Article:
Russell Westbrook goes up for a dunk against the Spurs in 2014. (Ronald Martinez/Getty Images)

It’s safe to say that Jerry West thinks highly of Russell Westbrook. In fact, it would be hard to think of higher praise than describing a basketball player this way: Just like Michael Jordan, but with greater athletic ability.

That was the eye-opening assessment West offered Friday on ESPN’s “The Jump.” During a discussion of this season’s hotly contested MVP race, the 78-year-old former player and general manager said of Westbrook, “I always felt that maybe Michael Jordan was one of those unbelievably gifted athletes.

“But we’re looking at a reincarnation of Michael Jordan, who might be a little better in terms of athletic ability.”

In fairness to Jordan, widely viewed as the greatest basketball player ever, West, who starred for the Lakers and then helped build their dynasties in the 1980s and early 2000s, appeared to be framing his comparison in terms of athleticism and not necessarily overall skill. Westbrook, of course, showed plenty of everything this regular season, when he led the league in scoring while becoming the first NBA player since Oscar Robertson in 1961-62 to average a triple-double (31.6 points, 10.7 rebounds, 10.4 assists).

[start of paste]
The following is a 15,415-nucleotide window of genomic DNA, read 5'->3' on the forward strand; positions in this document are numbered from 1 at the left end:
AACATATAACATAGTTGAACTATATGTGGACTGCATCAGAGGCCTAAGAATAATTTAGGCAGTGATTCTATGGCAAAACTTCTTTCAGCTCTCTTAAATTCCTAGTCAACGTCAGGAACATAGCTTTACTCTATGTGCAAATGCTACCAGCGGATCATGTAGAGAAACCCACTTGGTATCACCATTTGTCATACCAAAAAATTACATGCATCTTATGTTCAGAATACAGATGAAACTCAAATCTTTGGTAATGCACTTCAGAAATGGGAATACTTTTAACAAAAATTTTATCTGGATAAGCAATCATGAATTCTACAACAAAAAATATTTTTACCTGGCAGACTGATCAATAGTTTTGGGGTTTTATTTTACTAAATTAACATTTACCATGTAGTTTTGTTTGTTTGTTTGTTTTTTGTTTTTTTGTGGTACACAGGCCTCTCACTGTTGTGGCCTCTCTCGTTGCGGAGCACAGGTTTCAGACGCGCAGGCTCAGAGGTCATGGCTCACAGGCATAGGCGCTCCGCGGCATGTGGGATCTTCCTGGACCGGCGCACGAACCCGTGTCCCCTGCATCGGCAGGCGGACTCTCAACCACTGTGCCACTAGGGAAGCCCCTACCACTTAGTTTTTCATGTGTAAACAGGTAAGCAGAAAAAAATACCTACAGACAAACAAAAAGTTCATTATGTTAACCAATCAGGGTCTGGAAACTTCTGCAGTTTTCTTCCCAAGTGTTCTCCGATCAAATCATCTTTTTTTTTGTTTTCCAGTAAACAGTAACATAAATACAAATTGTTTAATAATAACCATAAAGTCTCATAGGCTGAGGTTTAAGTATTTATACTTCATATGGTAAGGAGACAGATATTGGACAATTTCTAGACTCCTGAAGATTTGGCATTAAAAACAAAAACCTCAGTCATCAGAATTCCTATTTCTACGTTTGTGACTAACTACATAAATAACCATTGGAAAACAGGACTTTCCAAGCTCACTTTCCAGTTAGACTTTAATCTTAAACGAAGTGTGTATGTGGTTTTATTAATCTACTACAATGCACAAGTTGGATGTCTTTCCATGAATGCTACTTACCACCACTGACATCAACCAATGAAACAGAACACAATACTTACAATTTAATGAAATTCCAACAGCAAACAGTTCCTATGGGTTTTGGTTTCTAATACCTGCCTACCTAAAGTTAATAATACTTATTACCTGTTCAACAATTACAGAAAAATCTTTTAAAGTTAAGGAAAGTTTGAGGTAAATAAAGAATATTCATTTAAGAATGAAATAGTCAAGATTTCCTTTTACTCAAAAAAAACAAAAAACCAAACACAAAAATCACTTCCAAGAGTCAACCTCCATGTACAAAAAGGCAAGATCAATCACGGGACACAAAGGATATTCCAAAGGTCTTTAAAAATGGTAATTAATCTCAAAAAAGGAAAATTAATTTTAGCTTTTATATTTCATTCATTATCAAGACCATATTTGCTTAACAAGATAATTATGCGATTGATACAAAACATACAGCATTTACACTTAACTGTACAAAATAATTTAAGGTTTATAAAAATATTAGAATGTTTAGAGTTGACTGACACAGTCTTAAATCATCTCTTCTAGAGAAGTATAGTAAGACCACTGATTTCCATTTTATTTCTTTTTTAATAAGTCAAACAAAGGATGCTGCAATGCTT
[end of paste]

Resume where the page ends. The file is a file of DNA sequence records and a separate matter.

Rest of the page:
Westbrook is considerably shorter than Jordan (6-foot-3 to 6-foot-6), so there is some merit to the argument that the Thunder star is the greater athlete, considering how frequently he explodes to the rim. However, Westbrook has more to do to be considered the best player in the league, as Jordan annually was in his heyday.

In fact, Westbrook is no lock to be voted MVP this year, despite his heroics, with the Rockets’ James Harden spending much of the season as the presumed front-runner while leading his squad to a better record. The Cavaliers’ LeBron James and Spurs’ Kawhi Leonard — also thought to be in the running — enjoyed better team success as well, and their supporters can point to far greater defensive contributions.

West declined Friday to offer his pick for MVP, but he seemed to prefer Westbrook over Harden, noting that the latter had “more weapons around him, offensively.” West did say that Westbrook “should” be putting up MVP-caliber numbers, given that the guard “has the ball a lot in his hands.” Westbrook’s usage rate this season, 41.7 percent, was by far the highest single-season mark in NBA history (according to Basketball Reference).

Meanwhile, with a chance to measure up directly to Harden in the ongoing Thunder-Rockets playoff series, Westbrook has posted the gaudiest single-game line, with 51 points, 10 rebounds and 13 assists in Game 2. But his OKC squad has lost the first two contests with Harden playing well throughout.

(H/T Sports Illustrated)